Gary Neville has urged footballers to be more open and relaxed with the media, citing Australia Test captain Michael Clarke as “the template for sportsmen.”
As a player with Manchester United and England, Neville fell into the “difficult” category with football writers. When he spoke to the media he showed the eloquence and insight which has made him such a valued member of Sky Sports’ football coverage, but Neville was never as willing to stop in the mixed zone after an international as Frank Lampard and Steven Gerrard, for example. After two years involvement with the media Neville wished he had been more helpful and had used his influence to put a message across to supporters.
In a fascinating interview with Jonathan Agnew on BBC Radio’s Test Match Special, cricket lover Neville spoke about his change of attitude towards the press since his retirement and admitted the switch from football stage to football studio was not as simple as he made it seem.
“It wasn’t an easy transformation,” he said. “When I looked back at the first few shows it was all so fast…I speak quickly anyway, but I needed to slow myself down. It was all a blur, but I’ve really enjoyed it. I work with good people and now that I have finished [playing] I appreciate the role of the media. As a player, if we’d lost a match there was no way I was going out there to speak. You think you’ve let people down. The last thing you want is to speak about it.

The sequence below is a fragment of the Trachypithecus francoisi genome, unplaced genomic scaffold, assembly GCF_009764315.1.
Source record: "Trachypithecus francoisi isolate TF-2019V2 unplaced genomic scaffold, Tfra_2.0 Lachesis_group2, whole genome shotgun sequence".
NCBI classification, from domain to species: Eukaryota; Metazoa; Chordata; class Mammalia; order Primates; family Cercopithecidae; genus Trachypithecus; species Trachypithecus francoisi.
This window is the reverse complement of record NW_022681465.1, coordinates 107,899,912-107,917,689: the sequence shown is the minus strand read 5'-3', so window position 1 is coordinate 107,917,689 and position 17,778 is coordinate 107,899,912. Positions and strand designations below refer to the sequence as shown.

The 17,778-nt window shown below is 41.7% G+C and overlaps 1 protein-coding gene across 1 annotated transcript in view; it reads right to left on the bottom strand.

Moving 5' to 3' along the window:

“I realise I could have fronted up a bit more and taken more responsibility. This is something I am conscious of now. I was watching the first Ashes Test and saw the post-match interview with Michael Clarke and it was sensational. He’s the enemy, he was a loser, but listening to him he was humble in the way he talked about Australia’s flaws, also that he should have done better with the decisions reviews and that he needed to improve himself. When you are honest like that you have a real chance. For me, that’s the sort of template of how sportsmen should be.
“Last year we saw Olympians who had come off the track and missed the gold medal they’d been training four years for, yet they still fronted up.
“That is something we can learn from in all sports, but football in particular. You appreciate it more when you’ve finished and I’m not having a go at footballers who are still playing because when you are playing you’re in a bubble. You think about your own job, your own team, your own three points but actually there is a bigger picture out there. You have a bigger message to get across…you have more power and influence than you ever recognise. When you come into the media you appreciate that more.”
Neville believes way Sir Alex Ferguson controlled the media side of the job was a part of United’s success. He said: “The teams I played in under Sir Alex had that siege mentality…you know, we’re on the island and the sharks are all around us…don’t let anybody on. That sort of mentality. We looked after one another, we protected each other. You think about David Beckham coming back from the World Cup in 1998 and the whole country’s against him, but United fans turned on the rest of the country to look after one of their own.
“This was one of Sir Alex’s ways of doing things. I can see similarities with the current England [cricket] team. They don’t let people in. They maybe are a little straight in their interviews and I can’t say that’s wrong from a sporting point of view. But when you finish, you look back and think you could have been more relaxed. It’s too late then.
“At the same time I can understand why footballers and cricketers would want to keep things tight. It’s a mad world out there and anything you say can be reported in a hundred different ways.”
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